The tribunal is usually heard by a legally qualified judge and a “member”. The member is not usually a lawyer, but has other relevant experience for instance, as an accountant.

All parties are normally entitled to attend the hearing and hearings of the FTT are held in public.

In basic and standard cases, HMRC is often represented by a person from its Appeals and Reviews Unit, called a “presenting officer”. However, in complex cases, HMRC is normally represented by a lawyer from its Solicitor’s Office, or by a barrister from external chambers – perhaps even a leading QC depending upon the perceived level of public interest in the outcome.

Full decisions are published, normally within three months of the hearing.  However, it can sometimes take a year or more.


If the taxpayer or HMRC loses at the FTT they can appeal to the Upper Tribunal if they can obtain permission and only on the grounds that there is an “error of law” in the FTT decision. Appeals cannot be made to the Upper Tribunal on the facts except on the basis that no reasonable tribunal could have come to the same conclusion as the tribunal in question.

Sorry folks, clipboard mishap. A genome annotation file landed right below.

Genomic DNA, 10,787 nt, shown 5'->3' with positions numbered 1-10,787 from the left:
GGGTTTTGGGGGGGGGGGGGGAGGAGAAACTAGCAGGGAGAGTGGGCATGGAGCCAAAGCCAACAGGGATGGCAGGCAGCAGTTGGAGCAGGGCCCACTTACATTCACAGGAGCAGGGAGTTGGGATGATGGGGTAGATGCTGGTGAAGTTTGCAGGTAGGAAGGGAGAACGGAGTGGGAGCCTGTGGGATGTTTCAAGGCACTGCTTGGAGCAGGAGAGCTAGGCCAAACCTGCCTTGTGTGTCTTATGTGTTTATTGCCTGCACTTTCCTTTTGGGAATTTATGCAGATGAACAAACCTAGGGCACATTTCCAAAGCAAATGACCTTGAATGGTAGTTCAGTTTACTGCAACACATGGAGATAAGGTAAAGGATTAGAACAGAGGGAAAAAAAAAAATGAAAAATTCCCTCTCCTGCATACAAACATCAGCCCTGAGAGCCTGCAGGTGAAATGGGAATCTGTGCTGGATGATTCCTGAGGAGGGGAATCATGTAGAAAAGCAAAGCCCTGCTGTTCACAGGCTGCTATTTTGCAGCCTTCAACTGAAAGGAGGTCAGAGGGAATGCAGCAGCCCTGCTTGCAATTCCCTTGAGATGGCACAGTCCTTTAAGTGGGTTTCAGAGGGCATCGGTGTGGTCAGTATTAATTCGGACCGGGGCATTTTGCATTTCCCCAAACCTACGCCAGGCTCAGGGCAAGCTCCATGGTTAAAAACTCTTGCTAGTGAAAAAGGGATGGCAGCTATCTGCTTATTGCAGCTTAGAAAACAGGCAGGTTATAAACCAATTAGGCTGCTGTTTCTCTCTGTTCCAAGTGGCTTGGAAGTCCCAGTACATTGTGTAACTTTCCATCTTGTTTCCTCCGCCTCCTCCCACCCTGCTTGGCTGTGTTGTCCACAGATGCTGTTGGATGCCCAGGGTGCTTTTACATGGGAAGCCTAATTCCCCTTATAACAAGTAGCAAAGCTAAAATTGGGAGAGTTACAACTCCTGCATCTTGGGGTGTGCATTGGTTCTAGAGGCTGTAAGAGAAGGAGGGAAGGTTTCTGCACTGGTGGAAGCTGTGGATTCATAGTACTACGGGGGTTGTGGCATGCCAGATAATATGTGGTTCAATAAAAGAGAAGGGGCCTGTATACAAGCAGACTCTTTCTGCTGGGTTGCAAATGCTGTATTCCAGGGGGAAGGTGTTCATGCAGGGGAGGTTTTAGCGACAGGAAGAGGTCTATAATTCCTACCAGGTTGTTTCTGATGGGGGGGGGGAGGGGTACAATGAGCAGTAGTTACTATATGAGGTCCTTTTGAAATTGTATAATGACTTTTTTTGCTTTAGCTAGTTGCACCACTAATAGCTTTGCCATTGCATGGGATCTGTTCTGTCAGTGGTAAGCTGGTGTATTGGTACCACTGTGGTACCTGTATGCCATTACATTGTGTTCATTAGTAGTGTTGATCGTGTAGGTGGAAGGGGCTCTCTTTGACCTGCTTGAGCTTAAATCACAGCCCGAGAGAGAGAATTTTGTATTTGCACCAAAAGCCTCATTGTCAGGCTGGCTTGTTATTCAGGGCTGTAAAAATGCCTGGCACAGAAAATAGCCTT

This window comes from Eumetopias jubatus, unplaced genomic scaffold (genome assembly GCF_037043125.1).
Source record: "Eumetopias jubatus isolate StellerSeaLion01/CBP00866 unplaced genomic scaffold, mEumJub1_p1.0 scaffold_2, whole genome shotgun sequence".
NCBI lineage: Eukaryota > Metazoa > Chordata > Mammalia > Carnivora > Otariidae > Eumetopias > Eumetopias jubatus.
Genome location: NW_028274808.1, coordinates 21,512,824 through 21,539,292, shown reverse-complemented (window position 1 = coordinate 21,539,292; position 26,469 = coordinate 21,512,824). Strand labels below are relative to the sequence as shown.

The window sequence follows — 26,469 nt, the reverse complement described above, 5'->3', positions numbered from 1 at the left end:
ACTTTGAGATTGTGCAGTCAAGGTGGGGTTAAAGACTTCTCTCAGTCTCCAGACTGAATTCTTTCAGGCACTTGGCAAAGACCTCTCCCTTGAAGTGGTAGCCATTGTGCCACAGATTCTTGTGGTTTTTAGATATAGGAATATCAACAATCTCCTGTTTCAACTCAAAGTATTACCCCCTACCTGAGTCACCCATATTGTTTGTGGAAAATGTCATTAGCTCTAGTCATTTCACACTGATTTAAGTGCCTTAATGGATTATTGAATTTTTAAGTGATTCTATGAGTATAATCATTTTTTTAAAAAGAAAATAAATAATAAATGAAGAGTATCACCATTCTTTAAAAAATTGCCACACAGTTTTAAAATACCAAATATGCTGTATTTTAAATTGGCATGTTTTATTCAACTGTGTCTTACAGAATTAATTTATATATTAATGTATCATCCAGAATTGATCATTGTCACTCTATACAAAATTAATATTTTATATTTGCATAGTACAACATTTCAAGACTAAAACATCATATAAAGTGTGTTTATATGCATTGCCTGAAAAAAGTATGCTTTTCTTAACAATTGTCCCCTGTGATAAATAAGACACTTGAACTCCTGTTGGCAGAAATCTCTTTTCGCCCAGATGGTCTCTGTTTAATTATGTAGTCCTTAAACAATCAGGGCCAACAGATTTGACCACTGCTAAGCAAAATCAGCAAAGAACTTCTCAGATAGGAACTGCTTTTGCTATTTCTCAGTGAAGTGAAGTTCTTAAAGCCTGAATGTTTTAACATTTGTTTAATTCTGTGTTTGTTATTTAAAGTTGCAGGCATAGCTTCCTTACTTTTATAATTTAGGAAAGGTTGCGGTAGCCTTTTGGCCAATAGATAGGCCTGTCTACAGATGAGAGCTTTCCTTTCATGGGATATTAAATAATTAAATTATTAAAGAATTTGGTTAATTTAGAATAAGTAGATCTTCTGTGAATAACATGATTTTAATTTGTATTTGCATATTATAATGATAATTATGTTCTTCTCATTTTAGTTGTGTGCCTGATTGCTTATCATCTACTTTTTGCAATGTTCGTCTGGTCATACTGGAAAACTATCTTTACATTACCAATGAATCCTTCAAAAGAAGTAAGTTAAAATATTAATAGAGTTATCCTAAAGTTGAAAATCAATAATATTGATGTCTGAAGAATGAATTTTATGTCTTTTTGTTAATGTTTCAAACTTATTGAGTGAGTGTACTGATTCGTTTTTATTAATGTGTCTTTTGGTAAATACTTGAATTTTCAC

Occasionally, the Upper Tribunal hears some complex cases as a court of first instance.

Cases are usually heard by two Judges. They will be High Court judges or experienced FTT judges with tax knowledge who have been appointed Upper Tribunal judges. The Upper Tribunal is a court of record, creating binding precedents which must be followed by the FTT.

HMRC will normally demand the payment of the disputed tax before the appeal is heard, for any FTT decisions found in its favour. If the taxpayer has won its case in the FTT HMRC normally repays any tax plus interest.  


Appeals from the Upper Tribunal are restricted to cases which would raise some “important point of principle or practice” or for some other “compelling reason”.

Appeals beyond the Upper Tribunal to the Court of Appeal require permission to appeal, and can only be on points of law. If the Upper Tribunal refuses leave to appeal, then approval may be sought directly from the Court of Appeal.